We have no dispute that blood must be shed for the forgiveness of sins (Heb. ). The logical fallacy with the SYEC interpretation is in statement “c” above, and it is the result of confusing sacrificial death with the death of animals outside of sacrifice. The writer of Hebrews explains the role of animal sacrifices in Heb. 10:34: “But those sacrifices (animal sacrifices) are an annual reminder of sins, because it is impossible for the blood of bulls and goats to take away sins.” Nevertheless, those animal sacrifices were required by God. If the SYEC interpretation were true, why would God require special animal death via the ritual of sacrifice, rather than just point to the death of animals all around them as a “reminder of sins”? Answer: the normal death of an animal is not because of its sin (it cannot sin) and it has no atoning effect on man’s sin. However, faith in the sacrificial death of an animal does have an atoning effect on man’s sin (although a temporary one). There is obviously a huge difference between sacrificial death and the normal death of animals. This distinction, however, is blurred in the SYEC interpretation and it is assumed based on data outside of the Bible that all animal death has implications in mankind’s sin.
Thus to summarize the logical fallacy in the SYEC position: it assumes that because God required animal sacrifice after the fall, and because God did NOT require animal sacrifice before the fall, that this somehow can be extended to all types of animal death before the fall.
This same logical fallacy is extended in the SYEC position to apply to the sacrifice of Jesus. Looking again at Heb. the writer makes a distinction between the sacrifice of animals (which are not “useless acts” or a “cruel joke”, even if animal death existed before the fall), and the sacrifice of Jesus (which is not a “useless act”, even if animal death existed before the fall.) Heb 2:9-15 gives several reasons for Jesus’ sacrifice:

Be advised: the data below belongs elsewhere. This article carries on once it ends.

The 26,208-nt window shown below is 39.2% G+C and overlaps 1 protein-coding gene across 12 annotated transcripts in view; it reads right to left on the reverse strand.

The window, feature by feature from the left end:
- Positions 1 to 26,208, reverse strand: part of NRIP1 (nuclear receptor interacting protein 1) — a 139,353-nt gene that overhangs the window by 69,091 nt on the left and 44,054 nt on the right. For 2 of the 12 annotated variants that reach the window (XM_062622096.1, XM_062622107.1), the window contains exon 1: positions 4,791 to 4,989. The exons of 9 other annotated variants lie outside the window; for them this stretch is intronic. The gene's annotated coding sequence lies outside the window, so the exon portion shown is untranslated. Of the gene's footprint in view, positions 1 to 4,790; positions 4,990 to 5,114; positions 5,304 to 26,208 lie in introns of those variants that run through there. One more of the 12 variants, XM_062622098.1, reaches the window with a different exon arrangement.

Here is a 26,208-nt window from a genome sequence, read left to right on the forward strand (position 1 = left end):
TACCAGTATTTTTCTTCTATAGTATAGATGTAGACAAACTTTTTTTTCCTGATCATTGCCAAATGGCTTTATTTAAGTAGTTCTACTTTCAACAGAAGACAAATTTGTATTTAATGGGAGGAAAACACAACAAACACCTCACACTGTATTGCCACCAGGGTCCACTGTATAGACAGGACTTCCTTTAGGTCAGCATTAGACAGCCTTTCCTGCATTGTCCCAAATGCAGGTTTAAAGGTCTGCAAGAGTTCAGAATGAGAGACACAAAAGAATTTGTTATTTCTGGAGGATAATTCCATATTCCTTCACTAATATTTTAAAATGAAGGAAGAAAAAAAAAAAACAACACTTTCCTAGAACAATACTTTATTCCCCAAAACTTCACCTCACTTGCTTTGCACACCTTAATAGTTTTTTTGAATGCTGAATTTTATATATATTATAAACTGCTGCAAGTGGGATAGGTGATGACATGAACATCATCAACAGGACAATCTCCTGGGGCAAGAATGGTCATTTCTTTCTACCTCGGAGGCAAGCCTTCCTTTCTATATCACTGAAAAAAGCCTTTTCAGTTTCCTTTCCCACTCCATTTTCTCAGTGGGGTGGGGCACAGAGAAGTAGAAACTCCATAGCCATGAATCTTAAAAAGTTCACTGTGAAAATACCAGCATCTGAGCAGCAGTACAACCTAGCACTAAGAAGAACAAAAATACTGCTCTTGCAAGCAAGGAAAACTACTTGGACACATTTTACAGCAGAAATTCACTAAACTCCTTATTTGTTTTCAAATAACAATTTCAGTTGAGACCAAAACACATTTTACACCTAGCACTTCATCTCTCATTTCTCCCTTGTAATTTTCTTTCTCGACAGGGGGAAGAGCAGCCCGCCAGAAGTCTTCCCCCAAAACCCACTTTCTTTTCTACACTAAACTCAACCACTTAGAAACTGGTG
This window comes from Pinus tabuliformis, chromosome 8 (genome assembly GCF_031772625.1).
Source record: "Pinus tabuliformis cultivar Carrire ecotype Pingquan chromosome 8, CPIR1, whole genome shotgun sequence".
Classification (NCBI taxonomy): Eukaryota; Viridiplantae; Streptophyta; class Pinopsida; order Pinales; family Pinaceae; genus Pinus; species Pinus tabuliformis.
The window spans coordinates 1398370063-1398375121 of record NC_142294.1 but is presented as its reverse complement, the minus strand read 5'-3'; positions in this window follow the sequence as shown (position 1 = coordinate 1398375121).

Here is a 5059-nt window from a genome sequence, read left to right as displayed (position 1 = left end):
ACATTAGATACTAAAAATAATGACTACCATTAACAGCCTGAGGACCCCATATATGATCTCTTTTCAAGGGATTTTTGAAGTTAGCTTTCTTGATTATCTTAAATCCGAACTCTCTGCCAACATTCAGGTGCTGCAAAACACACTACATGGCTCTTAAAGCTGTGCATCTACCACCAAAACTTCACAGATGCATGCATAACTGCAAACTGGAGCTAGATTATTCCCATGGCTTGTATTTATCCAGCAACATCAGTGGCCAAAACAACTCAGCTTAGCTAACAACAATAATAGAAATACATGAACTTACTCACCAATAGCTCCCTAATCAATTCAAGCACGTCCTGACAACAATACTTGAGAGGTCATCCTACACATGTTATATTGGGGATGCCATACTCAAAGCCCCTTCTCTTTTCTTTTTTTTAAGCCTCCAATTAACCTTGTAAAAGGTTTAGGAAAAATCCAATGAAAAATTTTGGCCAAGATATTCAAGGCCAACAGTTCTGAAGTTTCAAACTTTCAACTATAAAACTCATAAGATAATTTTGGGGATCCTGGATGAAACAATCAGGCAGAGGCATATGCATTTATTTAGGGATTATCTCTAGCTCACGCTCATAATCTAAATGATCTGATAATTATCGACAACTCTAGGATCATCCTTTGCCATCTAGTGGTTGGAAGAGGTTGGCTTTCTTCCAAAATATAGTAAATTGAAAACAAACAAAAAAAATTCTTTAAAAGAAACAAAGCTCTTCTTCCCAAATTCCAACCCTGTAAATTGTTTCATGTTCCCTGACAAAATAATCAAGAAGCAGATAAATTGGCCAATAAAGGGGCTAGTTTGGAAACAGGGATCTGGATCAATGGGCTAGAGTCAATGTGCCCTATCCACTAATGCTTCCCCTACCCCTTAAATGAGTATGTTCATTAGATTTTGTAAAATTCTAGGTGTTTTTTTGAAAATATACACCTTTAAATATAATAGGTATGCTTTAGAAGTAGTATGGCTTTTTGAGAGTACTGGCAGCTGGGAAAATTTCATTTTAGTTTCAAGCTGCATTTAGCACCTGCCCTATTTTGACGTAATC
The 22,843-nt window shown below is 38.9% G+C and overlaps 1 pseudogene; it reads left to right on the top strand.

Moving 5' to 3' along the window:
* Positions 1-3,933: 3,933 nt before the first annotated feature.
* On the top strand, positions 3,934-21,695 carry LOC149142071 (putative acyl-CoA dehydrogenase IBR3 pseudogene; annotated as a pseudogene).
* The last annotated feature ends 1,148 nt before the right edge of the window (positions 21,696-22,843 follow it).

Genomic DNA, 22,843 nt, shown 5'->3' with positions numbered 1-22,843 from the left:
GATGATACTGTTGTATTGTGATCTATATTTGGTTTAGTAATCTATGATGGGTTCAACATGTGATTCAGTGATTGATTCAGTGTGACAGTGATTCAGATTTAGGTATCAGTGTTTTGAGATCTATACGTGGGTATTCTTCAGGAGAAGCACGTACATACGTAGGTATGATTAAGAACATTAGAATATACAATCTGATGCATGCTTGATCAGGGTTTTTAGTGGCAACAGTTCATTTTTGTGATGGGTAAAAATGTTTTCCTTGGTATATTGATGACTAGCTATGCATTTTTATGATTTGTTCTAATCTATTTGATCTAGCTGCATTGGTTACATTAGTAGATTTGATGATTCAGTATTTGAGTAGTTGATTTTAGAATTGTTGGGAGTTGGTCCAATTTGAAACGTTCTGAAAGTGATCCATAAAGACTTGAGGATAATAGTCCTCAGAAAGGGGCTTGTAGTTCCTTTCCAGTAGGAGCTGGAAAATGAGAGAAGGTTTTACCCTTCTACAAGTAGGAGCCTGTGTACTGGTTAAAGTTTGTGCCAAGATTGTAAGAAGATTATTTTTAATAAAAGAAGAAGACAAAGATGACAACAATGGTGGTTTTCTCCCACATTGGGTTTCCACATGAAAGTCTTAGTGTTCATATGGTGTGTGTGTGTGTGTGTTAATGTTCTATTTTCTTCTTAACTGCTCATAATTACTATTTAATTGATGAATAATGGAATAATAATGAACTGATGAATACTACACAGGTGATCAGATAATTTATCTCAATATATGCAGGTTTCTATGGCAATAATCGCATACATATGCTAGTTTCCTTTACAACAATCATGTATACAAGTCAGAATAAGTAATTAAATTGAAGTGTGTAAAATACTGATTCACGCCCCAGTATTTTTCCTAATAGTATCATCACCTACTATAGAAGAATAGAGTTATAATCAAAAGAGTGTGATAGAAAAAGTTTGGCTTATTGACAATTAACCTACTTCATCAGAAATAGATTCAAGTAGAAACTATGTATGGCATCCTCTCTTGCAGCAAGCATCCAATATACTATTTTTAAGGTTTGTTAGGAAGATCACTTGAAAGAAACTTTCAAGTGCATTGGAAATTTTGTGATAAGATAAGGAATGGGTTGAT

a. that He might “taste death for everyone” (from the context speaking about mankind, definitely not animals).
b. The He might destroy “him who holds the power of death” (referring to Satan and his stronghold over mankind)
c. And that He might “free those who all there lives were held in slavery by their fear of death” (again obviously referring to mankind)
The horror of death implied in these verses is not in
reference to animal death, and is in all likelihood speaking more of spiritual
death than a physical death. There is no reason to believe that Christ’s
sacrifice was negated or “made a mockery of” if animals died before the
fall. Just as God called for sacrificial death of animals, even with natural
death all around, so too he gave himself as the ultimate sacrifice to save us
from spiritual death.
We have shown significant weaknesses in the SYEC position which attempts to tie the issue of animal death before the fall to the sacrifice of Jesus, and thereby transform the debate on the interpretation of Genesis 1 into a theological issue of primary importance. It is suggested that this position has severe Biblical problems, as well as a severe logical fallacy, and that it should not form the basis for any doctrinal positions regarding creation.
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Young Earth Creationism. Old Earth Creationism. Was there Death before the Fall? What is the relation between Science and the Bible? Do they ever conflict? Can science help us interpret the Bible? What was the original intended meaning of Genesis 1?